Deaf Life with Ni Gallant: A&E and Me

So, last week I was asked to start writing this column and while I was thinking about what to write, an issue that has probably affected every deaf child, teenager and adult popped into my head.

This week I took a trip to A&E and it struck me once again just how un-deaf aware a number of doctors and nurses are. I mean, of course, you occasionally meet the odd person, like the paramedic I met whose wife was deaf or the nurse who had a profoundly deaf nephew, but by and large medical staff seem to have absolutely no idea what I mean when I say ‘I’m deaf.’

It’s not just A&E staff either. I’ve had the GP who walks around the room while talking to you and even the ENT consultant who talks at you whilst looking in your ears. The story my mum always tells is when I had a chest x-ray and the radiographer asked me to take out my hearing aids and then said ‘I’m going into the back room now, but when I shout I need you to breathe in for me.’ I’m afraid I just looked at him with confusion.

But for me that’s not even the worst part. As a Deaf teenager, I’m fiercely independent. If I want to communicate with someone, I will, even if it means a long frustrating half hour writing everything down on a piece of paper. So what annoys me more than anything is when medical staff talk to the person next to you as if you’re not there. ‘Is she allergic to anything?’ or ‘What’s her pain threshold?’ I thought that going to the hospital with a friend rather than my parents would stop this from happening but it made no difference…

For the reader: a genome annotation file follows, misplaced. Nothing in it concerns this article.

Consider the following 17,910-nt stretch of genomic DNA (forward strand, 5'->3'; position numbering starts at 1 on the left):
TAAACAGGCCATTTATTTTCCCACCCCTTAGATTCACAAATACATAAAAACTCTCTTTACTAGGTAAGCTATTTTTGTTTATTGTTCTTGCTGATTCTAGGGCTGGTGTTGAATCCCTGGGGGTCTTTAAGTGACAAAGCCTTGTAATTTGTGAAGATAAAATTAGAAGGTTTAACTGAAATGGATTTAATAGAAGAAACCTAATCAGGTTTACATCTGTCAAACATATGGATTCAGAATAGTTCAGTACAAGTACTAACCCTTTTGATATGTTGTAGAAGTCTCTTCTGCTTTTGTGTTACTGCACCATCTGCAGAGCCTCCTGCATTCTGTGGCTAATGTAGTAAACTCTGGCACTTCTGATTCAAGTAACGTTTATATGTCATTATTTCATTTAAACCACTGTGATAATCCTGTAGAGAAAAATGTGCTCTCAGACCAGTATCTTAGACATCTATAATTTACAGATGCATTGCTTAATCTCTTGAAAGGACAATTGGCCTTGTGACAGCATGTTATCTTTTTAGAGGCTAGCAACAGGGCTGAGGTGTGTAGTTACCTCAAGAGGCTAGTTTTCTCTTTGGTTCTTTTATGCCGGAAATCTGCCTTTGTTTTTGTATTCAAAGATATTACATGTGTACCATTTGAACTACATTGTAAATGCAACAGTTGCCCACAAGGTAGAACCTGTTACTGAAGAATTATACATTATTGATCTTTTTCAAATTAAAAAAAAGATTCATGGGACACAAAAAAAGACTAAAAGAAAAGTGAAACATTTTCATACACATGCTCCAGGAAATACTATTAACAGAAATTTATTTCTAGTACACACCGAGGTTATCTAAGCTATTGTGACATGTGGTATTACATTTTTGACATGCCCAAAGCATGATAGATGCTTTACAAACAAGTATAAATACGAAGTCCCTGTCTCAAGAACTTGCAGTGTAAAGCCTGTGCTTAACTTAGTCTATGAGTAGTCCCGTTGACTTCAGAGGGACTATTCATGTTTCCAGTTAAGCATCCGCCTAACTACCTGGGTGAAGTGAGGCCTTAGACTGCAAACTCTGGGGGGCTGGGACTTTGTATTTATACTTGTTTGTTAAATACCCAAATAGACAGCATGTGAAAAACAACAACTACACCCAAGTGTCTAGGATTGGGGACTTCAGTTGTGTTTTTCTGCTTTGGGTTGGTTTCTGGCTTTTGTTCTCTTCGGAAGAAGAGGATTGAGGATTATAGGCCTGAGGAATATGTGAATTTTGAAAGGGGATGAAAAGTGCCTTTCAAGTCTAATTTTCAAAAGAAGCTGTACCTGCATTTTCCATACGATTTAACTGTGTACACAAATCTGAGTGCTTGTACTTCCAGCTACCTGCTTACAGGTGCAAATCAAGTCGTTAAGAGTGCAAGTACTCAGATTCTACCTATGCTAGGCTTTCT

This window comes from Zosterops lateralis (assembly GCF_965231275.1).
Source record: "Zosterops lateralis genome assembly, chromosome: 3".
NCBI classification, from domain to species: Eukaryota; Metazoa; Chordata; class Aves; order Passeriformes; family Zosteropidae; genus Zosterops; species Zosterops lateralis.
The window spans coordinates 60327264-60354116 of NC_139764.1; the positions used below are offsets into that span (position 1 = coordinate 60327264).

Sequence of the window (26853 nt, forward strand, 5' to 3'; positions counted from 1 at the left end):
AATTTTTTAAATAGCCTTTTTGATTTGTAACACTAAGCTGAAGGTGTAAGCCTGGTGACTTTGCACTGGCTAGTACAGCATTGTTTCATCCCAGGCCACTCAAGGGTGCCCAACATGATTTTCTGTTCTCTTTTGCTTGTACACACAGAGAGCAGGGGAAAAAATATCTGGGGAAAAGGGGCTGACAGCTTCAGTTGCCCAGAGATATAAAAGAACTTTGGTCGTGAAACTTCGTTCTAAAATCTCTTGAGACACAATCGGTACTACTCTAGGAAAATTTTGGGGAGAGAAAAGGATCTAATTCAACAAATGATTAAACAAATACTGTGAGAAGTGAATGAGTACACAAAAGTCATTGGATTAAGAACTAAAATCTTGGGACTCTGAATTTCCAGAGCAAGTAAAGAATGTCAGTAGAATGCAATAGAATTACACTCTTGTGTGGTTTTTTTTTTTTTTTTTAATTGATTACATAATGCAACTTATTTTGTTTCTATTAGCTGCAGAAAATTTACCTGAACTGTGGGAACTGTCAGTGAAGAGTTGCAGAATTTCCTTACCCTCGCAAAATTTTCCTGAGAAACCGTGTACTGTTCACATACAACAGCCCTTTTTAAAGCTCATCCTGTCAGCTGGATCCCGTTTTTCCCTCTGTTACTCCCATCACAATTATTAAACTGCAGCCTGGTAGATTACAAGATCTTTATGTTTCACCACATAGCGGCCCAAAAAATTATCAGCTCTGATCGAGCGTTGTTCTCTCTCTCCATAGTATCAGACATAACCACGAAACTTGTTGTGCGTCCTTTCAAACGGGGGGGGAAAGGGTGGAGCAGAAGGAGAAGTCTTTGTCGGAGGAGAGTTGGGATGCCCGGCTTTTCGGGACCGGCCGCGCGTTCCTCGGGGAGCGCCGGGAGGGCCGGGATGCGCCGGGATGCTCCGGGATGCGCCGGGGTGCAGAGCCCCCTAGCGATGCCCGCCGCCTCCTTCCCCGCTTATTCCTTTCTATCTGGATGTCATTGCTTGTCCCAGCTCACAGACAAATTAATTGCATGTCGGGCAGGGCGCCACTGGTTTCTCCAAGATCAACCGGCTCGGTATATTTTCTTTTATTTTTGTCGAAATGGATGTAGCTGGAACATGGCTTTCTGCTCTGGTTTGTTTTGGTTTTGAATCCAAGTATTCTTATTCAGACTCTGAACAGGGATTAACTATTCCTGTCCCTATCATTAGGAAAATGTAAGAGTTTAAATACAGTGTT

Are deaf people really so difficult to communicate with that it’s just not worth the effort? I know that Deaf Direct in Worcestershire have taken on board the issues that deaf patients are experiencing every time they go to the GP or hospital and have recently been running some deaf awareness training in local hospitals. Hopefully this will make a difference and change the way doctors and nurses treat deaf patients. Maybe this deaf awareness training is something that could be done nationally by agencies such as NDCS or Remark?

In terms of advice on how to deal with these un-deaf aware medical staff, I’m not sure I’m the best person to ask! But when I have it sorted I’ll let you know. For now I guess these are a few pointers that might help:

  • Make sure that doctors and nurses know you are deaf, it’s annoying but staff don’t seem to share that kind of information between them.
  • If a doctor or nurse doesn’t communicate well with you try and give them some handy tips. I know this is hard and feels embarrassing at times but the next deaf person they meet will be so thankful you did it!
  • Don’t be afraid to shout up if you haven’t heard. It’s your care and you have the right to understand everything that’s happening to you. Similarly if you want or need an interpreter then make sure you get one, it’s important to understand everything and that will make you feel more confident.
Catch Deaf Life with Ni Gallant again next month on PDDCS News

Check out Ni’s own blog
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